June 26, 2019 by Muriel Sommers
Robot Aids in Minimally Invasive Cancer Procedures
Fighting cancer with the help of a robot may sound like the stuff of science fiction. But, in fact, it’s part of some groundbreaking, minimally invasive treatments performed by Baptist Health specialists — even before Miami Cancer Institute at Baptist Health completes its $430 million facility on the Baptist Hospital campus.
Interventional radiologist Ripal Gandhi, M.D., recently performed one of the world’s first robotic radioembolizations for primary liver cancer at Miami Cardiac & Vascular Institute, which is close to completing a $100 million expansion project on the Baptist Hospital campus. (In 2012, Institute doctors also were the first in the world to use the robotic catheter in a tumor embolization, a procedure that cuts off the tumor’s blood supply.)
Pioneering Robotic Cancer Procedures
These pioneering robotic cancer procedures are part of the growing field of interventional oncology, which brings together cancer specialists, radiation oncologists, surgeons and interventional radiologists to give patients the benefits of sophisticated multidisciplinary care. The treatments often are an option to improve survival and extend quality of life for people with inoperable cancer or stage-four cancer that has spread to other organs. In some cancer cases, the treatments can be curative.
Miami Cardiac & Vascular Institute is one of fewer than 10 facilities in the United States equipped with the Magellan Robotic System for endovascular procedures — those that use image-guided catheters that travel through the blood vessels to diagnose and treat aneurysms, stroke, heart problems, cancer and other conditions.
In addition to the interventional approach, Baptist Health’s Center for Robotic Surgery uses the da Vinci System in one of the most robust programs in the country. The robotic instruments are inserted through several small incisions, creating a minimally invasive approach for cancer that can be treated, and often cured, with surgery. With a quicker recovery and fewer complications, robotic surgery is often a good option for gynecologic, prostate, lung, colorectal, kidney and throat cancer.
Because the technology is highly specialized, patients sometimes travel from outside South Florida for this type of care. Dr. Gandhi’s liver cancer patient, for example, lives in Louisiana. Dr. Gandhi had been treating the 80-year-old man for about two years with interventional oncology procedures when the cancer recurred in his liver.
Using the robot requires a great deal of technical proficiency. Sitting at a remote workstation, the doctor controls the delicate movements of the catheter inside the blood vessel. “I’ve used the robotic catheter in other applications and I felt confident it would work well for this procedure,” Dr. Gandhi said. “The patient loved it.”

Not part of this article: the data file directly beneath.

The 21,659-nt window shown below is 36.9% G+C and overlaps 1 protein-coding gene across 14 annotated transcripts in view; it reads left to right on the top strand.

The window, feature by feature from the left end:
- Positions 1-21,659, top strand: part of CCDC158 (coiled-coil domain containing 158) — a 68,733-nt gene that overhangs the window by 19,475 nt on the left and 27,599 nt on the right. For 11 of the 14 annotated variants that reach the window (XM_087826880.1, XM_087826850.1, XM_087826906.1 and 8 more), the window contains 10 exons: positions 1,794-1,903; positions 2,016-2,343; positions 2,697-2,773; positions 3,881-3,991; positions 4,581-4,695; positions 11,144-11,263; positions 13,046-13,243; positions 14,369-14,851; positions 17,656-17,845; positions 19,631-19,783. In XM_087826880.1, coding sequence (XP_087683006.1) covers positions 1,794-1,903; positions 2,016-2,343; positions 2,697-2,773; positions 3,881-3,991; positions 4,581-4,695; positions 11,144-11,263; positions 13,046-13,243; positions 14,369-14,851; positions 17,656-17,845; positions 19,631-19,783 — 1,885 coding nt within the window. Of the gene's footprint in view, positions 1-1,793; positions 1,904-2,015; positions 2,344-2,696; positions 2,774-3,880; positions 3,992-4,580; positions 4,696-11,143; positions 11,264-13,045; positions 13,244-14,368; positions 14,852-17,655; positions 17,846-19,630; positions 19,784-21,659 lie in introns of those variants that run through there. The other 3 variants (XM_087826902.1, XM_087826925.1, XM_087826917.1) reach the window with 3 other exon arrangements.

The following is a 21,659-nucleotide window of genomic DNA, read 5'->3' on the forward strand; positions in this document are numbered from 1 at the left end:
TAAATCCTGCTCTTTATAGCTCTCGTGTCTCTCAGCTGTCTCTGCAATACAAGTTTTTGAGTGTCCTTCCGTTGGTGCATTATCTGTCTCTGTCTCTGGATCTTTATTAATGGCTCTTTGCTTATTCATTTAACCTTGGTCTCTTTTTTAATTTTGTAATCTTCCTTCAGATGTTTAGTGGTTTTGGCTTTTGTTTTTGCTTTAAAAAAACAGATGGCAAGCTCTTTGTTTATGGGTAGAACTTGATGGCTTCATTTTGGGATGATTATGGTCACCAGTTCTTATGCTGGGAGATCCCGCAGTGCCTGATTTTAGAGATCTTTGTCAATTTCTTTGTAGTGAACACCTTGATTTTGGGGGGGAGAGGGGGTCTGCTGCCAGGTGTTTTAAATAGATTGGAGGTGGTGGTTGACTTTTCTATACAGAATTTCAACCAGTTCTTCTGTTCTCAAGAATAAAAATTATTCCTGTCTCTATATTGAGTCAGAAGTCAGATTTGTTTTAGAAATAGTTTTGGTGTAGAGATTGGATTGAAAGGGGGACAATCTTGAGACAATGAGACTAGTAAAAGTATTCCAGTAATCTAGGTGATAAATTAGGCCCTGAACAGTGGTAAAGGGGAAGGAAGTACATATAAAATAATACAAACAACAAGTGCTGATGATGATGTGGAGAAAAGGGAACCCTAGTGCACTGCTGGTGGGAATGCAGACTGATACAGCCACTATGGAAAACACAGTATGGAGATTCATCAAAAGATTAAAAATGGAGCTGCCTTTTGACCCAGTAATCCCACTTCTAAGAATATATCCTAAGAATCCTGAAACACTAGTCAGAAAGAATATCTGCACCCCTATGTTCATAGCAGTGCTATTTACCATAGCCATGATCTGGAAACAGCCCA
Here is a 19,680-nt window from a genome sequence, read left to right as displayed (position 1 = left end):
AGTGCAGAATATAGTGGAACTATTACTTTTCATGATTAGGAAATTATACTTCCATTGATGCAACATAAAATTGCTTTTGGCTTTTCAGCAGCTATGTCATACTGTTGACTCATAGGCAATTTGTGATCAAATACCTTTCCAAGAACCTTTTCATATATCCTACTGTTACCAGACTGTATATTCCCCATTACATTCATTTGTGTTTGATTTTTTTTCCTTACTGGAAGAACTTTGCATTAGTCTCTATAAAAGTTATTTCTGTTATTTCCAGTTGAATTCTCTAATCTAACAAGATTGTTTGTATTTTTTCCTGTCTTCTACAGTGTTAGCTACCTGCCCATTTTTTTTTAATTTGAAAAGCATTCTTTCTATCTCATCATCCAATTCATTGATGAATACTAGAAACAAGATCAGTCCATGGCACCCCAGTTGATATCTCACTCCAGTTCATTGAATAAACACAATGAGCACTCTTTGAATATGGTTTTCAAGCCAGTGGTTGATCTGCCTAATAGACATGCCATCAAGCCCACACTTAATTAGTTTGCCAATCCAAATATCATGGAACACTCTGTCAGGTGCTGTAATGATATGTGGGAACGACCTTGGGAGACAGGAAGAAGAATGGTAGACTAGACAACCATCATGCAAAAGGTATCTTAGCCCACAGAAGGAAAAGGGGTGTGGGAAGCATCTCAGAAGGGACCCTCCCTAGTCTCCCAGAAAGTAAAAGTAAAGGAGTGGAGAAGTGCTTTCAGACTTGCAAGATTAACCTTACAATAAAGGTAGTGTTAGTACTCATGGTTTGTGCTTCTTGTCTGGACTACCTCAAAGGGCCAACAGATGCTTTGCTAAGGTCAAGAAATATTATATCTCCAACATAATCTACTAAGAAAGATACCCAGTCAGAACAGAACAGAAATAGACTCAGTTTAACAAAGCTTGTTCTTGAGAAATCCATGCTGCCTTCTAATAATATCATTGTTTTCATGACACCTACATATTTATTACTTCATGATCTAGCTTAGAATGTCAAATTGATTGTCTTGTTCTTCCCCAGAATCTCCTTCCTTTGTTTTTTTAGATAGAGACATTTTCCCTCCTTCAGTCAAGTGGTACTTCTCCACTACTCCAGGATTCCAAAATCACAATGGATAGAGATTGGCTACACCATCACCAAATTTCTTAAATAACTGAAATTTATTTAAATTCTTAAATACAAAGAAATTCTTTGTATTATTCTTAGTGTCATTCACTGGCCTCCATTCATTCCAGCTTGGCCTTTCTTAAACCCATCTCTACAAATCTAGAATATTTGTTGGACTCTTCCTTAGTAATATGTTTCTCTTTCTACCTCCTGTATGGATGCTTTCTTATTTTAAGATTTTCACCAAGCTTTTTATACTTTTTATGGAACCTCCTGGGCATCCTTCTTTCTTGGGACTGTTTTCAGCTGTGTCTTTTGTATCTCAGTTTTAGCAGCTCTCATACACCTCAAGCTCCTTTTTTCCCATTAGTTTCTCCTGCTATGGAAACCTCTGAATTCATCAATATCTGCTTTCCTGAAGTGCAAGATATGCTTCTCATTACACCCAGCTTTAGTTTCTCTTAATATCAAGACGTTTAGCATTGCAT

Radioembolization is a targeted treatment for inoperable liver cancer that combines radiation therapy with embolization. The minimally invasive procedure requires a tiny incision to insert the robotic catheter into an artery in the patient’s groin. After delicately guiding the robotic catheter from the groin to the liver, Dr. Gandhi injected millions of microscopic radioactive beads into the patient’s tumor through the liver artery, also effectively cutting off the tumor’s blood supply.
‘The Robot Lets You Be Creative’
The robotic catheter is designed to allow greater precision, control, stability and flexibility than the hand alone. “The robot lets you be creative,” said Dr. Gandhi, who serves as an associate professor at Florida International University’s Herbert Wertheim College of Medicine. “You can adjust the robotic catheter to any angle and in every projection you want, which is certainly an advantage. This technology offers the potential to make some interventional procedures more precise and safer.”
Situated at the workstation, the doctor and medical team spend less time in the radiation field at the bedside, where they must wear heavy protective lead jackets. The comfortable ergonomic workstation also reduces physician fatigue during the painstaking procedures.
Dr. Gandhi trains other physicians in interventional procedures and writes about the specialty for medical publications. He has used the robot in several other types of interventional procedures for cancer, including chemoembolization, injecting chemotherapy drugs directly into a tumor via the blood vessel that feeds it.
“I have not had any complications related to the robotic procedures,” he said.
The liver cancer patient from Louisiana had a quick recovery from the radioembolization treatment, another benefit of the minimally invasive procedure, Dr. Gandhi said. He can have more interventional treatments, when needed.
“We’ve already beat the odds,” Dr. Gandhi said.